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Assault by Officers under Color of Authority Laws (PC 149) in California- IE-Criminal Defense

I. PC 149: Assault by Officers under Color of Authority Laws

Legal Definition: “Every public officer who, under color of authority, without lawful necessity, assaults or beats any person, is punishable…”

For a person to be convicted of a violation of PC 149, the prosecution must show that:

1. You are a public officer;

2. You assaulted or beat another person;

3. When you did this, you were acting as a public officer;


4. You did this without lawful necessity.

II. What does this mean?

Lawful necessity would mean the officer is acting as a police officer at the time of the “fight” with another person but is acting under self-defense, for example. Police officers who are attacked by another, do not have to sit back and allow that to happen without defending themselves. If a police officer is acting in self-defense or defense of others, then they would be acting under lawful necessity.

However, if a police officer, decides to show up at a location in full uniform, and decide to get into a fistfight with another present, without lawful necessity, they could be found liable for a crime here. Because police officers are held to a higher standard, this is something more complicated than a simple Battery under PC 242.

III. Penalties

Assault by an officer under color of authority is a misdemeanor only offense in California. If convicted, you could be sentenced to upwards of one year in County Jail. You would be required to serve at least 50% of that time in jail. You would also be subject to fines of up to $10,000 for a conviction. A conviction could also include civil penalties if you injure the other person severely requiring medical attention in the form of Restitution. PC 149 is not a strike offense under the Three Strikes Law, and it is also not a charge requiring Sex Registration under PC 290. If you are convicted of PC 149, you could likely face a loss, suspension, or revocation of your professional license as well as the loss of your position as a Police Officer. You could also face immigration consequences if you are a non-US Citizen living in the United States.

IV. Common Defenses

  1. False Allegations
  2. Insufficient Evidence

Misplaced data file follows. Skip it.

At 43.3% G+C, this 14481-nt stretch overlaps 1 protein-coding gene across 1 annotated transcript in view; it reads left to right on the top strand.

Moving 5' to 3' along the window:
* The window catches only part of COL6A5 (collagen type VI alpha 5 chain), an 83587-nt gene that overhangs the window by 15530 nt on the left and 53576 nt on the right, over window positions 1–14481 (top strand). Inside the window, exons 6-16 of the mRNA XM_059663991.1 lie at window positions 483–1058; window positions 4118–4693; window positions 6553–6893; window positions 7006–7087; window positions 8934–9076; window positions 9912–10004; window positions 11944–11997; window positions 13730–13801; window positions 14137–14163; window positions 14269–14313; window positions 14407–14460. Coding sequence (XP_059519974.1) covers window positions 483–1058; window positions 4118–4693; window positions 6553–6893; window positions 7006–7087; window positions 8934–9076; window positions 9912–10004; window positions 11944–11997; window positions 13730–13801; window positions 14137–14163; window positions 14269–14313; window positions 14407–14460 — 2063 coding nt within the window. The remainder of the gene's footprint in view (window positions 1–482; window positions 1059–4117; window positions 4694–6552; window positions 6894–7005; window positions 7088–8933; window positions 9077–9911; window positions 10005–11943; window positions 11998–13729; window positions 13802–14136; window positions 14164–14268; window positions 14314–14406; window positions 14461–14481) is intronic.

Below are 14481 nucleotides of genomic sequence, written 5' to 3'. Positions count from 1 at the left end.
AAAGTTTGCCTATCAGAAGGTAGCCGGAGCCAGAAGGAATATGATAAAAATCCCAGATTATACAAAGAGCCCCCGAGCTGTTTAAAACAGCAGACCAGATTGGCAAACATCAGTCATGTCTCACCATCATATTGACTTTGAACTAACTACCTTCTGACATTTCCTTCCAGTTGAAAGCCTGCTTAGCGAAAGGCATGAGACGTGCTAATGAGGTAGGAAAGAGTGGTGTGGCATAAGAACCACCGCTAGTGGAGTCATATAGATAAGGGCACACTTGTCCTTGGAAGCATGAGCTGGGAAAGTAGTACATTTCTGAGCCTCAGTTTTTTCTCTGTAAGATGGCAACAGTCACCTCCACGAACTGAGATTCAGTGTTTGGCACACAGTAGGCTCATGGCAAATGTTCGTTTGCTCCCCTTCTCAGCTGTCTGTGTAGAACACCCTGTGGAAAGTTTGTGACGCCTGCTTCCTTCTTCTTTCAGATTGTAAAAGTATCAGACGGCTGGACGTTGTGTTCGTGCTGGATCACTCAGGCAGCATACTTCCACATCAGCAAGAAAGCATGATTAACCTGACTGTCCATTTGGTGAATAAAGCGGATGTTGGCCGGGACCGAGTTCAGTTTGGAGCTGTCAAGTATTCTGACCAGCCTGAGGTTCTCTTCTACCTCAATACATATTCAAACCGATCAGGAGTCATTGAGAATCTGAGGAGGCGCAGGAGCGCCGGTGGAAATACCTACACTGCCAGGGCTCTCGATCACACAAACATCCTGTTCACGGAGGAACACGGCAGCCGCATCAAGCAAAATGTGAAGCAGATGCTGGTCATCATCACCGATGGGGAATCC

3. Violation of Rights
  4. Self-Defense

As state above, each person has the right to defend themselves against an attack. Public Officers are no different. It would be insane for a person to allow another to beat them up, simply because if they defend themselves, they could be charged under PC 149. If a police officer is acting under lawful necessity including self-defense, then that person would not be found guilty for this charge. Self-Defense would be an affirmative defense to the charges.

Another possible defense could be the defense of false accusations. Some times a person may being arrest by police, and claim the officer was too rough or mean to them, and then reported them for committing a battery against them. Other times, a person can falsely accuse the officer of wrongdoing because they dislike cops, or have a vendetta against them. If you are able to show that the allegations against you are false, then that can act as a defense to prove you did not violate this section.

V. Call Today

Police are held to higher standards than civilians. Because of this, they face a higher possible sentence for attacking another person that we are not subjected to. Our PC 149 Ontario attorney has successfully defended numerous cases involving PC 149 that deals with Assault by officers under color of authority charges. Every case deserves an aggressive defense. The initial consultation is free and we are available to answer your questions 24/7. Call the Inland Empire Criminal Defense today at 909-939-7126! Located in Ontario, CA.

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